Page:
• Skin conditions – This disease may leave you more susceptible to skin problems, including bacterial and fungal infections.
• Hearing impairment – Hearing problems are more common in diabetes patients.
• Alzheimer’s disease – diabetes type 2 may increase the risk of dementia, such as Alzheimer’s disease. The lower your blood sugar control, the greater your risk. There are some theories that these disorders may be linked to, but none have been proven yet.
• Depression – Depression symptoms are common in people with type 1 and diabetes type 2. Depression can affect diabetes management.
Diabetes guidelines (Daily Routine for Diabetes Patients):
• Glucose monitoring and recording.
• Insulin injection and oral agent administration.
• Know the signs and symptoms of hypo and hyperglycemia.
• Walk 1/2 hour daily.
• Eat lots of diabetes vegetables and diabetes fruits (vegetables or fruits are good for diabetes) every day.
• Drink 4-5 liters of water in a day.
• Take your diabetic medicine (diabetes drugs) on time.
• Meal planning, exercise, and other daily activities.
• Reduce fatty meals.
• Skincare and foot care.
• Carry first acting glucose at all times.
• You should sleep at the same time every day.
• Should to take a good breakfast and afternoon (we can call it diabetes snacks)
• Diabetes and alcohol are enemies of each other. So don’t drink alcohol to relax.
Many people’s questions is “can diabetes be cured?” or search to know “diabetes curing” or “is diabetes curable”. Please read it and maintain properly for increasing your own knowledge about diabetes treatment and follow diabetes specialist or diabetes doctor’s suggestions.
Type 1 Diabetes –
Type 1 diabetes is treated by taking insulin injections or using an insulin pump or other device. This source of insulin carries glucose to the body’s cells. The challenge of taking insulin is that it’s tough to know precisely how much insulin to take. The amount is based on many factors, including:
• Diabetes best foods (some good & healthy food for diabetes, such as diabetes biscuit, diabetes fruits, diabetic tea). You should make a diabetes food chart or list.
• Diabetes exercise (some special Exercise for diabetes).
• Emotions and general health.
These factors change a lot every day. Deciding how much insulin to take is a complex balancing act. Taking too much insulin does not good for your body. This is called hypoglycemia and it can be life-threatening.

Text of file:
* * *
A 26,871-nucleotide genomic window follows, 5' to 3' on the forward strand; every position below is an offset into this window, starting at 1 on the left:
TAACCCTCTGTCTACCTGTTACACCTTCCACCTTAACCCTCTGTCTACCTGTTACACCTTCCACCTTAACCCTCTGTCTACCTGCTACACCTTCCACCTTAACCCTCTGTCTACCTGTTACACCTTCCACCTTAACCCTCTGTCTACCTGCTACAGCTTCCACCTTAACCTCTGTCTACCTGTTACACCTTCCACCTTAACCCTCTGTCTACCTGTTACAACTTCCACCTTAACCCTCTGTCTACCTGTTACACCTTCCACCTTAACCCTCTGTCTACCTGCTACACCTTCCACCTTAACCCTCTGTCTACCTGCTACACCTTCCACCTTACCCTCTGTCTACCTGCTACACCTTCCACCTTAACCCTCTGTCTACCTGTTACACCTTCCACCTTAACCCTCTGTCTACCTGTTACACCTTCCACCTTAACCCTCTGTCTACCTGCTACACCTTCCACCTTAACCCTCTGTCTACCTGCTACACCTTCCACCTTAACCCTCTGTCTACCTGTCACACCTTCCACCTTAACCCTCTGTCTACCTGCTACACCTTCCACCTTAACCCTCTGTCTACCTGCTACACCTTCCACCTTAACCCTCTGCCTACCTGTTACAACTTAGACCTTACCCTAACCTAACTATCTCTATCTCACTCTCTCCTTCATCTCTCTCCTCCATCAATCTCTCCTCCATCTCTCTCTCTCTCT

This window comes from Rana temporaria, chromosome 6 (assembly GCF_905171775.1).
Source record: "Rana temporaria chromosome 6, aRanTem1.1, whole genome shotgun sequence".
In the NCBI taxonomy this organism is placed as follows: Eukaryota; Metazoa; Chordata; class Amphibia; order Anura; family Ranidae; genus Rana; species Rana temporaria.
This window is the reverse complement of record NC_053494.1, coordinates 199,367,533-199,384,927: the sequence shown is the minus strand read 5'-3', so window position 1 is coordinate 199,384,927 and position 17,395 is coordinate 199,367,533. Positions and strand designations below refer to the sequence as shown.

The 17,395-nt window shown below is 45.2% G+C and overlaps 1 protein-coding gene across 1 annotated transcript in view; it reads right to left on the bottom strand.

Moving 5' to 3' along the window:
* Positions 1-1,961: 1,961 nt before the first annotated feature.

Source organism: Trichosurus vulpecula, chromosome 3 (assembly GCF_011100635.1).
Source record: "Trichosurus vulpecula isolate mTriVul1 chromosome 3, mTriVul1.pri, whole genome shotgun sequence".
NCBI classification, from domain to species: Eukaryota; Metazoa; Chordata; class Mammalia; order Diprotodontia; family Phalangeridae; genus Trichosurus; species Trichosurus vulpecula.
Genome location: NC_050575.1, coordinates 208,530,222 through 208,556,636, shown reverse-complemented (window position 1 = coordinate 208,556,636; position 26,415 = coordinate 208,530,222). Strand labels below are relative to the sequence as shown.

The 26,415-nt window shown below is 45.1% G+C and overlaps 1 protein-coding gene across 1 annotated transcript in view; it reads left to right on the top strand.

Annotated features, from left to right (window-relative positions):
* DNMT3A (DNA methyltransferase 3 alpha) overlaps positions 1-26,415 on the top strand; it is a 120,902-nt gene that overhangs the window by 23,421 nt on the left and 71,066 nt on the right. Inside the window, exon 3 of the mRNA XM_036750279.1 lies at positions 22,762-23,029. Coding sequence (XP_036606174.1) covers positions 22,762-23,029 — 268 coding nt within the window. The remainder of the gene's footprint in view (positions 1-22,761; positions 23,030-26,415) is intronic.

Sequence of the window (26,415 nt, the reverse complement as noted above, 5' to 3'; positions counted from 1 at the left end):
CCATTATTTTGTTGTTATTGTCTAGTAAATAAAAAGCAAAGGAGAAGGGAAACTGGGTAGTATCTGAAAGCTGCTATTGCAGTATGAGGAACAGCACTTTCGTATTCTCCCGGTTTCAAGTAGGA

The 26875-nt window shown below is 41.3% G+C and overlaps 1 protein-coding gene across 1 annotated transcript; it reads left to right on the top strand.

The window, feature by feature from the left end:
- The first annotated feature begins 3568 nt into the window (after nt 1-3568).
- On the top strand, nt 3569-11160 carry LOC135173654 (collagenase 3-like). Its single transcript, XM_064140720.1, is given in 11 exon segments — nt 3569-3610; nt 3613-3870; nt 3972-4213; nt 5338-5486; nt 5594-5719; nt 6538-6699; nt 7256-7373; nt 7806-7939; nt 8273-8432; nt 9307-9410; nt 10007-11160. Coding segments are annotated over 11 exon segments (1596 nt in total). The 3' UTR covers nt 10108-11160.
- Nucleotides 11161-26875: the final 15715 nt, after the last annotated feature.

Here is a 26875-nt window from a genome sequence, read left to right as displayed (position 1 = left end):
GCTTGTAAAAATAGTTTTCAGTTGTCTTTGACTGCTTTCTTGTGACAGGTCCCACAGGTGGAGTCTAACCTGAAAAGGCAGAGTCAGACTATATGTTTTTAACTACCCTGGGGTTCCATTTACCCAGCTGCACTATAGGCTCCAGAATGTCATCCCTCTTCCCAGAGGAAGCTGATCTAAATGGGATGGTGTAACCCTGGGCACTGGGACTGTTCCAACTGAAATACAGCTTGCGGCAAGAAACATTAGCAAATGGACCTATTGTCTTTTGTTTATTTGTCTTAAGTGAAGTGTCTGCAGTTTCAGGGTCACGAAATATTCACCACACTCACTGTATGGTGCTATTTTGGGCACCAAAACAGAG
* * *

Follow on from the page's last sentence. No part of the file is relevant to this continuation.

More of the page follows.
On the other hand, taking too little insulin is not good for your body. This is called hyperglycemia. As mentioned above, high blood sugar levels can lead to long-term complications and can also be life-threatening.
Type 2 Diabetes –
Treatment for type 2 diabetes focuses on improving ways to better use the insulin the body already produces to normalize blood sugar levels. Treatment programs for type 2 diabetes focus on exercise, diabetic weight loss, and diet. If blood sugar levels are still high, diabetic medicine is used to help the body use its own insulin more efficiently. In some cases, insulin injections are necessary.
First with weight reduction, type 2 diabetes diet, and exercises.
Diabetes medicine (oral or injected) is prescribed when these measures fail to control the elevated blood sugars of type 2 diabetes. If other medications become ineffective treatment with insulin may be initiated.
Gestational Diabetes –
You will need to monitor your blood sugar level several times a day during pregnancy. It is seen to be worse if it is at high levels that’s why in this situation physical activity may not work.
According to the specialist of diabetes and pregnancy-
“About 10-20 percent of women with gestational diabetes will need insulin to lower their blood sugar. Insulin is safe for the growing baby.”